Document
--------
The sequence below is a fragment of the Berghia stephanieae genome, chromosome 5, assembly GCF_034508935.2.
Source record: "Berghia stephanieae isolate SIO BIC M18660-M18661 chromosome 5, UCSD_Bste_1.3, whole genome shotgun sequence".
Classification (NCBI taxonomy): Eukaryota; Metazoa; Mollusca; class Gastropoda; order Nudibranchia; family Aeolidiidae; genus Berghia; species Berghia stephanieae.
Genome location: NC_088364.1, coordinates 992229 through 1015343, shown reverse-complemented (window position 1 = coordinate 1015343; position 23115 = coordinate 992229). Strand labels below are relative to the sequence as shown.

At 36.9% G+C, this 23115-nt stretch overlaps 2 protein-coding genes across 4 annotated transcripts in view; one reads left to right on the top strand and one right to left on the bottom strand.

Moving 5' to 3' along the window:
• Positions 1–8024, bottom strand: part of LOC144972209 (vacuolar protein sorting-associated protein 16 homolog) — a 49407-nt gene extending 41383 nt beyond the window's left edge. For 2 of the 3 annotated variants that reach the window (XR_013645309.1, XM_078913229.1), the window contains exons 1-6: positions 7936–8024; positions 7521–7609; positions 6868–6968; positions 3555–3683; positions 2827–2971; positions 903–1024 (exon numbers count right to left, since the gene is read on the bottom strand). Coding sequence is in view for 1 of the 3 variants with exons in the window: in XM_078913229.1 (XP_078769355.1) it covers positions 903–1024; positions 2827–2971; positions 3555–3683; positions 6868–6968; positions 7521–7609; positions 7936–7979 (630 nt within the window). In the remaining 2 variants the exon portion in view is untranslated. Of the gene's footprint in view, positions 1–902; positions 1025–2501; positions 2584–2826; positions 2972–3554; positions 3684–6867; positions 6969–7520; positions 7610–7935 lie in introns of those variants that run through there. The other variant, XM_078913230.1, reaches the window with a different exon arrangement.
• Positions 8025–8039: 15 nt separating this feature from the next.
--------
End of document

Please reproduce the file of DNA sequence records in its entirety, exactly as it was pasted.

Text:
The sequence below is a fragment of the Berghia stephanieae genome, chromosome 5, assembly GCF_034508935.2.
Source record: "Berghia stephanieae isolate SIO BIC M18660-M18661 chromosome 5, UCSD_Bste_1.3, whole genome shotgun sequence".
Classification (NCBI taxonomy): Eukaryota; Metazoa; Mollusca; class Gastropoda; order Nudibranchia; family Aeolidiidae; genus Berghia; species Berghia stephanieae.
Genome location: NC_088364.1, coordinates 992229 through 1015343, shown reverse-complemented (window position 1 = coordinate 1015343; position 23115 = coordinate 992229). Strand labels below are relative to the sequence as shown.

At 36.9% G+C, this 23115-nt stretch overlaps 2 protein-coding genes across 4 annotated transcripts in view; one reads left to right on the top strand and one right to left on the bottom strand.

Moving 5' to 3' along the window:
• Positions 1–8024, bottom strand: part of LOC144972209 (vacuolar protein sorting-associated protein 16 homolog) — a 49407-nt gene extending 41383 nt beyond the window's left edge. For 2 of the 3 annotated variants that reach the window (XR_013645309.1, XM_078913229.1), the window contains exons 1-6: positions 7936–8024; positions 7521–7609; positions 6868–6968; positions 3555–3683; positions 2827–2971; positions 903–1024 (exon numbers count right to left, since the gene is read on the bottom strand). Coding sequence is in view for 1 of the 3 variants with exons in the window: in XM_078913229.1 (XP_078769355.1) it covers positions 903–1024; positions 2827–2971; positions 3555–3683; positions 6868–6968; positions 7521–7609; positions 7936–7979 (630 nt within the window). In the remaining 2 variants the exon portion in view is untranslated. Of the gene's footprint in view, positions 1–902; positions 1025–2501; positions 2584–2826; positions 2972–3554; positions 3684–6867; positions 6969–7520; positions 7610–7935 lie in introns of those variants that run through there. The other variant, XM_078913230.1, reaches the window with a different exon arrangement.
• Positions 8025–8039: 15 nt separating this feature from the next.